Social Skills Training and the Role of a Cognitive Component in Developing School Assertion in Adolescents

  • Charles Yorke
  • Russell A. McNeilly

Abstract

Forty-eight Junior High School adolescents (24 males, 24 females) were screened for unassertive school behaviour and randomly assigned to one of four groups: M — modelling only, I — instructions only, M+I — modelling and instructions, or C — control. The training groups consisted of six (45-minute) non-practice sessions, followed by three (45-minute) practice meetings. Significant improvements in self-reported assertion and in assertive behaviour for school situations was found for all training groups following practice. The emphasis on face validity for what was taught, identifying topics of considerable perceived importance and immediacy, and careful attention to contextual cues (setting and person), increased the value of cognitive components in SST with unassertive adolescents and enhanced the results. For guidance counsellors, the practical value of peer mediated versus adult mediated skills training is discussed.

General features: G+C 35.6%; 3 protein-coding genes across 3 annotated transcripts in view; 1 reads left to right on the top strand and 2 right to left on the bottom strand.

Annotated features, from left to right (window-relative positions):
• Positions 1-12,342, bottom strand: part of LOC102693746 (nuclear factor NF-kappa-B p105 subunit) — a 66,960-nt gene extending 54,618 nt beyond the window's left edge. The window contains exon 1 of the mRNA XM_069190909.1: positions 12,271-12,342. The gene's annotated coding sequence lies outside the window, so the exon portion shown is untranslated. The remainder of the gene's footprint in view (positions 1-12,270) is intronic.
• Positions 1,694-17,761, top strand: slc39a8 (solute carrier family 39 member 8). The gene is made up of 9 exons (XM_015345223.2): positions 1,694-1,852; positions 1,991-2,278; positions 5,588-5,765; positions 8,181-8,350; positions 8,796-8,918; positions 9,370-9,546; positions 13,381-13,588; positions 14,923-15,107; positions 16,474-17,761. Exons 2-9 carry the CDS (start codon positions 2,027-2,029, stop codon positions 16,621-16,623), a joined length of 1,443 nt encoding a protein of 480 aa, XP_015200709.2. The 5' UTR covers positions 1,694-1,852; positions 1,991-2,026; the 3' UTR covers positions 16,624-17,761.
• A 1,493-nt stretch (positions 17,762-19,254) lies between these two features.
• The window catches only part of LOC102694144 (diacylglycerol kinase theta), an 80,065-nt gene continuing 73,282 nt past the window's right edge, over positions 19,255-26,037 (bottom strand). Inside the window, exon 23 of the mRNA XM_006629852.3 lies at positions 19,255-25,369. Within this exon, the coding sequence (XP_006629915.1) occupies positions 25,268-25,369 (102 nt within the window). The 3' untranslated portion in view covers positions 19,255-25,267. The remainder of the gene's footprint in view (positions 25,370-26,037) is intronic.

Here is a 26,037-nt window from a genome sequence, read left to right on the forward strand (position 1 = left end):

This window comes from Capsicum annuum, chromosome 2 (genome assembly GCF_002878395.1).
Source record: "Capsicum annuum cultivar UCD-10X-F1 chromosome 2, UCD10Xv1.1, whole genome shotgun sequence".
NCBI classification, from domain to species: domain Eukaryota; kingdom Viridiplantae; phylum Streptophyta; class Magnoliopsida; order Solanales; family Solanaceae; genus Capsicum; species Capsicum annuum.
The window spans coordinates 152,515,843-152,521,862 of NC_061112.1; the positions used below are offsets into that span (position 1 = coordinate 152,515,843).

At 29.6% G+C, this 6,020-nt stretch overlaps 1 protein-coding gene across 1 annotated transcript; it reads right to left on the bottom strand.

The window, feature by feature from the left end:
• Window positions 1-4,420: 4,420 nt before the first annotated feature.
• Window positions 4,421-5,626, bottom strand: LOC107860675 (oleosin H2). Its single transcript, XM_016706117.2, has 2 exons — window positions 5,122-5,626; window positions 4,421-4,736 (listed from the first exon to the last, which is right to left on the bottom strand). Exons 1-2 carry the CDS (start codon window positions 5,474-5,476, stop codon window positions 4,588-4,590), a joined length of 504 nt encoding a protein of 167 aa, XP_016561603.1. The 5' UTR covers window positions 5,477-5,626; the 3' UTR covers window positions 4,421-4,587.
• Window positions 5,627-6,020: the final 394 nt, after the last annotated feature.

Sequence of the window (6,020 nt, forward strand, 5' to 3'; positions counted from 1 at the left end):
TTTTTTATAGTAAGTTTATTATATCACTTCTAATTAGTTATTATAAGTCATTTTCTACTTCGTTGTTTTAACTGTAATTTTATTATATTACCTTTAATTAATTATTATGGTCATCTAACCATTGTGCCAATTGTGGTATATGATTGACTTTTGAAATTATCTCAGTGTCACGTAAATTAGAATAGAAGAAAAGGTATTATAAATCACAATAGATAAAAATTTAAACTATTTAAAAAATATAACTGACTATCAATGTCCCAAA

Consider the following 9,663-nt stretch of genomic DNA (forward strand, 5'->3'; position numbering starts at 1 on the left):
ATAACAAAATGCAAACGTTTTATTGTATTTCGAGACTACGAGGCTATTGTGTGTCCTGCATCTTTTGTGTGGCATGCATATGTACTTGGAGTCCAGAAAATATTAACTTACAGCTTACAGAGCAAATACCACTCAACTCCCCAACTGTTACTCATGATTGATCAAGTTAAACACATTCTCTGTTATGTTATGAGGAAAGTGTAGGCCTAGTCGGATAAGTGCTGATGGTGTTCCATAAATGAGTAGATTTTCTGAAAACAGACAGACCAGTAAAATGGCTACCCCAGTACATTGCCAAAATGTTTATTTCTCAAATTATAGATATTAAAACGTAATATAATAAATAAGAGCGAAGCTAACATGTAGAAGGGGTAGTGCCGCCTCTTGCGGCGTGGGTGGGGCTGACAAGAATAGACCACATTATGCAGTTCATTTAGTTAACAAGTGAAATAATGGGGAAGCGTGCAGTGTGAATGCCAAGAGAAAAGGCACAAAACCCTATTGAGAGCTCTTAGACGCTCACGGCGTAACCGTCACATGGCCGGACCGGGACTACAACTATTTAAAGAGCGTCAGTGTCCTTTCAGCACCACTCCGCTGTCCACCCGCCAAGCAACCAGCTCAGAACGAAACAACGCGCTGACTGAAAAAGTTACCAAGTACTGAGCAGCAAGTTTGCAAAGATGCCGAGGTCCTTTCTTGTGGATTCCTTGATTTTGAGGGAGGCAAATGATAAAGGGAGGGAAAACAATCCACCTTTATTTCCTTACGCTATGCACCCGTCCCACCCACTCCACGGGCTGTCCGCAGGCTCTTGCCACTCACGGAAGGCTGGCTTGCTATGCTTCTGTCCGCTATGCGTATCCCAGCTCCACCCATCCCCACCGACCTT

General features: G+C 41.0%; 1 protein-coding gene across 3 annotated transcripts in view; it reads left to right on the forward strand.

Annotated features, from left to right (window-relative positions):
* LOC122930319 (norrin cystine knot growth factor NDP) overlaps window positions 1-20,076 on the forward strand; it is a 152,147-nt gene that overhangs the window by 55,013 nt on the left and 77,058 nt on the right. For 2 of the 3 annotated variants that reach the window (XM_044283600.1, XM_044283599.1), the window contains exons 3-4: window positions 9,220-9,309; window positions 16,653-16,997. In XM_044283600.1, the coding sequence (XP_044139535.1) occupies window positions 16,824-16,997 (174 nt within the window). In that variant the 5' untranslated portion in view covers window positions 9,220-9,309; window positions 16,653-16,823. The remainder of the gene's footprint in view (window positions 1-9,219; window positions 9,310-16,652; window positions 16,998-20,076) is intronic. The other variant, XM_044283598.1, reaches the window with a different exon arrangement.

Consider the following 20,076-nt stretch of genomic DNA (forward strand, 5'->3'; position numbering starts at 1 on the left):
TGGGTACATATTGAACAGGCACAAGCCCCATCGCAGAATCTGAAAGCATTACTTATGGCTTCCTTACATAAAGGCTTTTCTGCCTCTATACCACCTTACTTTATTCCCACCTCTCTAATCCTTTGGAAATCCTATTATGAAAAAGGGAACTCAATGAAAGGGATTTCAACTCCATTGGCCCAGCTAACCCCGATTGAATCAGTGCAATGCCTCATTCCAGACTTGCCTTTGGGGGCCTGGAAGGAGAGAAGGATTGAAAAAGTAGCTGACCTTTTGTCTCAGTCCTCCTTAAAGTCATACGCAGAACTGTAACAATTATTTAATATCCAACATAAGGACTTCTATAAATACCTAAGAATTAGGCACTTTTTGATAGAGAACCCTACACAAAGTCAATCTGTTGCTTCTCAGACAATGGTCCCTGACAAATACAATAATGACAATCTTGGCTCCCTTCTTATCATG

Published
2011-05-05
How to Cite
Yorke, C., & McNeilly, R. A. (2011). Social Skills Training and the Role of a Cognitive Component in Developing School Assertion in Adolescents. Canadian Journal of Counselling and Psychotherapy, 24(4). Retrieved from https://cjc-rcc.ucalgary.ca/article/view/59517
Section
Articles/ Articles